The Acting Secretary of Agriculture (Marvin) to the Secretary of State

Dear Mr. Secretary: Reference is made to a serious outbreak of typhoid fever in Montreal in the early part of the year 1927, which was first called to our attention by your letter of March 2679 (FA 158.429/188 and 189) transmitting a letter from the American Consul at Montreal dated March 25, 1927.80 This matter was taken up at [Page 113] once with the United States Public Health Service and as a result of a conference with that service, an embargo was placed on all milk, cream and dairy products coming from the territory within a radius of 200 miles of Montreal, on the ground that such products might be dangerous to the health of the people of the United States, such goods being refused entry in accordance with the provisions of the Federal food and drugs act. As conditions improved, this embargo was lifted over a portion of the territory concerned and in letter of May 7, 1927,81 we advised you that the embargo had been removed insofar as it concerned the provinces of Quebec and Ontario, except the city of Montreal itself and its immediate vicinity.

Conditions did not improve rapidly in the city of Montreal and the embargo has existed up to the present time, although requests for the removal have been made from time to time. In our letter to you of May [December] 27, 1927,81 in reply to your letter of December 8,81 (FA 611.424–53) we made statement to the effect that “in view of the nature of the advice received from the United States Public Health Service it is believed that the time is not propitious for withdrawal of the embargo, but that as soon as our Public Health Service feels that it is entirely safe to withdraw this embargo, steps will be taken to remove the prevailing restrictions.”

In your letter of May 16, 1928,81 (FA 611.424 Milk–24) you enclosed a despatch from the Consul at Montreal calling attention to improvements which had been made at Montreal and pointing out that shortly the Canadian authorities would present a full statement and request that the embargo be lifted. Such full statement of the case with information regarding conditions prevailing at Montreal and regarding additional steps which have been taken to secure adequate sanitary control and adequate sanitary conditions has now been brought to the attention of the United States Public Health Service and that Service has made an investigation of the matter on the ground and has reported to this Department that the epidemic has entirely disappeared and that sanitary conditions and sanitary control have improved markedly in every way to the extent that they are at the present time thorough and efficient and the opinion has been expressed that conditions no longer obtain which would be a basis for further continuance of the embargo. In consequence, this embargo has been raised effective September 4, 1928, and we would request that the American Consul at Montreal and the Canadian Legation, with whom you have had communication regarding this matter, be formally notified to that effect.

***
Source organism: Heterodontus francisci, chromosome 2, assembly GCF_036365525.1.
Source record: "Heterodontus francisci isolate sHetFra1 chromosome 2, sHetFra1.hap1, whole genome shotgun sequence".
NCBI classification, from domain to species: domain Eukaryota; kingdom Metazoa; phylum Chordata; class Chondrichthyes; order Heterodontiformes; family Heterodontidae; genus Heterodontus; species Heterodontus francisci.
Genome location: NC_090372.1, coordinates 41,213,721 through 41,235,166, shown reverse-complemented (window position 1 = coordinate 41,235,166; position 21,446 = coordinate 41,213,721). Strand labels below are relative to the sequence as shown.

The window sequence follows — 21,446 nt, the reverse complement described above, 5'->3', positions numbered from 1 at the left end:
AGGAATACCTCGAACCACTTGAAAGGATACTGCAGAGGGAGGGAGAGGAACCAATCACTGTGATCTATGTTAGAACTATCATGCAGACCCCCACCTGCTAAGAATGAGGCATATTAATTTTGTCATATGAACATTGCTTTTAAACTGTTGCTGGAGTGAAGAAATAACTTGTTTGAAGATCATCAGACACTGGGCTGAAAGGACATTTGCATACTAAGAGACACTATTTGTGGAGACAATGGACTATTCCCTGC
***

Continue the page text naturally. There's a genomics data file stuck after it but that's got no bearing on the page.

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In conclusion, I wish to thank you for your hearty cooperation in this matter and to thank the American Consul at Montreal for the interest which he has taken and for the valuable information which he has furnished.

Sincerely yours,

C. V. Marvin
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  2. i. e., the telegram of Mar. 25, 1927, from the consul general at Montreal, p. 108.
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